Maintaining U.S. Dominance in the Pacific
George Wuerthner
The Big Fish Kill on the Yellowstone
Jesse Jackson
Democrats Shouldn’t Get a Blank Check From Black Voters
Kent Paterson
Saving Southern New Mexico from the Next Big Flood
Arnold August
RIP Jean-Guy Allard: A Model for Progressive Journalists Working in the Capitalist System
August 23, 2016
Diana Johnstone
Hillary and the Glass Ceilings Illusion
Bill Quigley
Race and Class Gap Widening: Katrina Pain Index 2016 by the Numbers
Ted Rall
Trump vs. Clinton: It’s All About the Debates
Eoin Higgins
Will Progressive Democrats Ever Support a Third Party Candidate?
Kenneth J. Saltman
Wall Street’s Latest Public Sector Rip-Off: Five Myths About Pay for Success
Binoy Kampmark
Labouring Hours: Sweden’s Six-Hour Working Day
John Feffer
The Globalization of Trump
Gwendolyn Mink – Felicia Kornbluh
Time to End “Welfare as We Know It”
Medea Benjamin
Congress Must Take Action to Block Weapon Sales to Saudi Arabia
Halyna Mokrushyna
Political Writer, Daughter of Ukrainian Dissident, Detained and Charged in Ukraine
Manuel E. Yepe
Tourism and Religion Go Hand-in-Hand in the Caribbean
ED ADELMAN
Belted by Trump
Thomas Knapp
War: The Islamic State and Western Politicians Against the Rest of Us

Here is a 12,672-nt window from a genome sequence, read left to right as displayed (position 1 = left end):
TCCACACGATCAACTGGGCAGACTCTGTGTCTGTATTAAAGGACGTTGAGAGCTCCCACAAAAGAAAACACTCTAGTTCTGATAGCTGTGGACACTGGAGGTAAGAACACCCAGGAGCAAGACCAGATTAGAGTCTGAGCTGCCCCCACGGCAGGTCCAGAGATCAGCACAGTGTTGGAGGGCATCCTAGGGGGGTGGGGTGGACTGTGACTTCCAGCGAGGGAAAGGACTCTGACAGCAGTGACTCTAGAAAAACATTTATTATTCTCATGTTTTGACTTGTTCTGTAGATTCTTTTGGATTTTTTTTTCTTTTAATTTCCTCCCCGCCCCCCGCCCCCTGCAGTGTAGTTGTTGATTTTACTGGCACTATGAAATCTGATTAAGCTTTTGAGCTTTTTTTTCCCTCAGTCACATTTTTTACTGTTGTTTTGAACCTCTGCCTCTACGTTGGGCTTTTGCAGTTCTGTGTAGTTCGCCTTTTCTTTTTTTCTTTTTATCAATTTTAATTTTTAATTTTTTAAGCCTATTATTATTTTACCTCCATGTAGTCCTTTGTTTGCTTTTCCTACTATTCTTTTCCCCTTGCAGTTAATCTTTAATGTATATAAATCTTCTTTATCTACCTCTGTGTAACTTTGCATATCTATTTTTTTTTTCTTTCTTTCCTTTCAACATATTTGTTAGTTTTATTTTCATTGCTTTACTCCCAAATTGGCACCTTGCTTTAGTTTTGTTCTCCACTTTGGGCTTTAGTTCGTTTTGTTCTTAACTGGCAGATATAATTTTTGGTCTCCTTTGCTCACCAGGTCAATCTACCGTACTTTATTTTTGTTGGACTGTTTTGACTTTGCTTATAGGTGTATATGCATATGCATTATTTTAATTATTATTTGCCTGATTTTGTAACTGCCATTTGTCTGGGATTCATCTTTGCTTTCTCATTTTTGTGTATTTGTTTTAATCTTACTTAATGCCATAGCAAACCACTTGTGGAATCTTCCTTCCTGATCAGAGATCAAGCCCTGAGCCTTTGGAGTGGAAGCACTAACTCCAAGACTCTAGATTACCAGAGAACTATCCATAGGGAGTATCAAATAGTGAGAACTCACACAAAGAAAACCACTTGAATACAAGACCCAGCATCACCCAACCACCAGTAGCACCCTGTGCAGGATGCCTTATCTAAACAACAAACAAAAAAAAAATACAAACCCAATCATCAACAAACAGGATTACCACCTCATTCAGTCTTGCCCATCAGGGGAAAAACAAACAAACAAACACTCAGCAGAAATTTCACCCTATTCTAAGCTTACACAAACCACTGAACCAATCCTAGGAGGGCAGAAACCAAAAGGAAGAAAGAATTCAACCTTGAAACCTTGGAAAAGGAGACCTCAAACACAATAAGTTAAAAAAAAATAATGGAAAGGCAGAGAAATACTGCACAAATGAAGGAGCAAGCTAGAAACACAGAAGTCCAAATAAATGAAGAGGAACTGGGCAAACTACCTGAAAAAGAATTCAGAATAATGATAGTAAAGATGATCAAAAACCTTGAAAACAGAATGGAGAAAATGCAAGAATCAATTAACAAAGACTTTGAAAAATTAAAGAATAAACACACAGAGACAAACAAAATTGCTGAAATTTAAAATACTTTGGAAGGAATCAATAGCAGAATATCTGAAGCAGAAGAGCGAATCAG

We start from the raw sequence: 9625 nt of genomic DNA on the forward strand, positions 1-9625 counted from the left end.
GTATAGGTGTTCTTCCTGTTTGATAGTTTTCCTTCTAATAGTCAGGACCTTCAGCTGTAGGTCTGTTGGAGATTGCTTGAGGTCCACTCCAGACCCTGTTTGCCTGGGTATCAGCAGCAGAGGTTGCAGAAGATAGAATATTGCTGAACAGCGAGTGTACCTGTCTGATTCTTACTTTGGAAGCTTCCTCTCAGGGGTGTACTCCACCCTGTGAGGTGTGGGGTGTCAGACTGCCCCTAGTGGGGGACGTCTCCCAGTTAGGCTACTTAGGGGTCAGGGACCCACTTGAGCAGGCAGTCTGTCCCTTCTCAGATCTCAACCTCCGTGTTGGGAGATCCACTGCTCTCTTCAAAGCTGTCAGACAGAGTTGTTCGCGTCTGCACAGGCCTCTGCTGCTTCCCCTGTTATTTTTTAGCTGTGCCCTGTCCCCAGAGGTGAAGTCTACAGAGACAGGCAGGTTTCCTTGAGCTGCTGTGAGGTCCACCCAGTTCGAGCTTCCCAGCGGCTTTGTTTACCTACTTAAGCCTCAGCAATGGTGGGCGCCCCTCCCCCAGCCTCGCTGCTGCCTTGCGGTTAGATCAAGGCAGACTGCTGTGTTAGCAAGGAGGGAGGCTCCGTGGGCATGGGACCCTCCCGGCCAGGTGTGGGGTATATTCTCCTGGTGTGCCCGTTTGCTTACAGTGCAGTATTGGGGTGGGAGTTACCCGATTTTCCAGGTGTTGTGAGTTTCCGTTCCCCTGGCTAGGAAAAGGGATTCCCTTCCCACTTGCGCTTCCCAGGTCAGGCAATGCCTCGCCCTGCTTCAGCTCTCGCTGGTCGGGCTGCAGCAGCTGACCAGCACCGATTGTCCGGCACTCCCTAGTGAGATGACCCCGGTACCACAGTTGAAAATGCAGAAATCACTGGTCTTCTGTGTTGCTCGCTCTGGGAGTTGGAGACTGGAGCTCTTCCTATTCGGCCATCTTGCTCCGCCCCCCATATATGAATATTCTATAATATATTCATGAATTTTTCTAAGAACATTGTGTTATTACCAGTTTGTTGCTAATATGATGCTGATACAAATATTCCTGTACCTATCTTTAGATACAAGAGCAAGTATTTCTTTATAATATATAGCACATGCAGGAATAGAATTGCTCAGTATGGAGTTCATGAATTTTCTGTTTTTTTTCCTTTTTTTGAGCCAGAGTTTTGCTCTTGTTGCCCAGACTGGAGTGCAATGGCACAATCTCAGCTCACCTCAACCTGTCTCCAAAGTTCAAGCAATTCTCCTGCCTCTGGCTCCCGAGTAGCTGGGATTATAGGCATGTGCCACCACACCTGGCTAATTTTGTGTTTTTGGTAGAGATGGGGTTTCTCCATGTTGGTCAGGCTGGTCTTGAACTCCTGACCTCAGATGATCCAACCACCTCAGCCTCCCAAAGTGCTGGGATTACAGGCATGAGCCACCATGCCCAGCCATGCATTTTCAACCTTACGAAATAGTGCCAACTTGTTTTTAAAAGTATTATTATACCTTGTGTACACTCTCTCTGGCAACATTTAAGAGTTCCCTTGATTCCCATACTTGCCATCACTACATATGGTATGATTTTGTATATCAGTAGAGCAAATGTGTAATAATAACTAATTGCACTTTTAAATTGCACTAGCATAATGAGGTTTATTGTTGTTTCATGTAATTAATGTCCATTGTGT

Nauman Sadiq
Shifting Alliances: Turkey, Russia and the Kurds
Rivera Sun
Active Peace: Restoring Relationships While Making Change
August 22, 2016
Eric Draitser
Hillary Clinton: The Anti-Woman ‘Feminist’
Robert Hunziker
Arctic Death Rattle
Norman Solomon
Clinton’s Transition Team: a Corporate Presidency Foretold
Ralph Nader
Hillary’s Hubris: Only Tell the Rich for $5000 a Minute!
Russell Mokhiber
Save the Patients, Cut Off the Dick!
Steven M. Druker
The Deceptions of the GE Food Venture
Elliot Sperber
Clean, Green, Class War: Bill McKibben’s Shortsighted ‘War on Climate Change’
Binoy Kampmark
Claims of Exoneration: The Case of Slobodan Milošević
Walter Brasch
The Contradictions of Donald Trump
Michael Donnelly
Body Shaming Trump: Statue of Limitations
Weekend Edition
August 19, 2016
Friday - Sunday
Carl Boggs
Hillary and the War Party
Jeffrey St. Clair
Roaming Charges: Prime Time Green
Andrew Levine
Hillary Goes With the Flow
Dave Lindorff
New York Times Shames Itself by Attacking Wikileaks’ Assange
Gary Leupp
Could a Russian-Led Coalition Defeat Hillary’s War Plans?
Conn Hallinan
Dangerous Seas: China and the USA
Joshua Frank
Richard Holbrooke and the Obama Doctrine
FacebookTwitterGoogle+RedditEmail